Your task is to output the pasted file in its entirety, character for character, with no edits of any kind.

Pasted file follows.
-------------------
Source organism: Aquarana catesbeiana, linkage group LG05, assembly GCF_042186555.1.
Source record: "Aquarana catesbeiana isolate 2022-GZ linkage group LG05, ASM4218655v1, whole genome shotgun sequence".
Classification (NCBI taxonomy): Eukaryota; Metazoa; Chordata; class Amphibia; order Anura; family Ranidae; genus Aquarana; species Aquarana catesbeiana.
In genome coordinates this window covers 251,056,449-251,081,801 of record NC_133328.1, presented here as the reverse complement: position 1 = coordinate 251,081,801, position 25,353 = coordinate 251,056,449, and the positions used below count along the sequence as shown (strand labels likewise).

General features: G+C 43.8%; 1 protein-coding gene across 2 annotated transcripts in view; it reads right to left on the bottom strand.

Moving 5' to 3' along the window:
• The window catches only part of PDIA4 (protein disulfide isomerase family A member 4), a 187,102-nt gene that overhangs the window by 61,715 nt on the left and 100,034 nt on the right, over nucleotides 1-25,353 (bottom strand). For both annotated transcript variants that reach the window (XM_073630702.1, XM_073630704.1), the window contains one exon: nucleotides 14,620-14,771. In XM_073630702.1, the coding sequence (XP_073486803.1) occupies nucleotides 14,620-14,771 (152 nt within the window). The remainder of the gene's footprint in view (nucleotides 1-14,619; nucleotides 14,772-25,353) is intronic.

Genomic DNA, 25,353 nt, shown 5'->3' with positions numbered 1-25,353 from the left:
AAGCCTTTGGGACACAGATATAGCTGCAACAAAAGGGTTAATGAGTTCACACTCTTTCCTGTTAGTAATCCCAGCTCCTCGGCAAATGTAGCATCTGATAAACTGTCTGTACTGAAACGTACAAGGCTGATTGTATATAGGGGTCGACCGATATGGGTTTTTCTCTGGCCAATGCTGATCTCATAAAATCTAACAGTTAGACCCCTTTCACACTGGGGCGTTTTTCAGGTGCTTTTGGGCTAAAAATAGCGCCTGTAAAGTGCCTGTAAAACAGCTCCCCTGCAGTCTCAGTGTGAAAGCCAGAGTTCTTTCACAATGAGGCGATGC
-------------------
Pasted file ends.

Source organism: Aquarana catesbeiana, linkage group LG05, assembly GCF_042186555.1.
Source record: "Aquarana catesbeiana isolate 2022-GZ linkage group LG05, ASM4218655v1, whole genome shotgun sequence".
Classification (NCBI taxonomy): Eukaryota; Metazoa; Chordata; class Amphibia; order Anura; family Ranidae; genus Aquarana; species Aquarana catesbeiana.
In genome coordinates this window covers 251,056,449-251,081,801 of record NC_133328.1, presented here as the reverse complement: position 1 = coordinate 251,081,801, position 25,353 = coordinate 251,056,449, and the positions used below count along the sequence as shown (strand labels likewise).

General features: G+C 43.8%; 1 protein-coding gene across 2 annotated transcripts in view; it reads right to left on the bottom strand.

Moving 5' to 3' along the window:
• The window catches only part of PDIA4 (protein disulfide isomerase family A member 4), a 187,102-nt gene that overhangs the window by 61,715 nt on the left and 100,034 nt on the right, over nucleotides 1-25,353 (bottom strand). For both annotated transcript variants that reach the window (XM_073630702.1, XM_073630704.1), the window contains one exon: nucleotides 14,620-14,771. In XM_073630702.1, the coding sequence (XP_073486803.1) occupies nucleotides 14,620-14,771 (152 nt within the window). The remainder of the gene's footprint in view (nucleotides 1-14,619; nucleotides 14,772-25,353) is intronic.

Genomic DNA, 25,353 nt, shown 5'->3' with positions numbered 1-25,353 from the left:
AAGCCTTTGGGACACAGATATAGCTGCAACAAAAGGGTTAATGAGTTCACACTCTTTCCTGTTAGTAATCCCAGCTCCTCGGCAAATGTAGCATCTGATAAACTGTCTGTACTGAAACGTACAAGGCTGATTGTATATAGGGGTCGACCGATATGGGTTTTTCTCTGGCCAATGCTGATCTCATAAAATCTAACAGTTAGACCCCTTTCACACTGGGGCGTTTTTCAGGTGCTTTTGGGCTAAAAATAGCGCCTGTAAAGTGCCTGTAAAACAGCTCCCCTGCAGTCTCAGTGTGAAAGCCAGAGTTCTTTCACAATGAGGCGATGC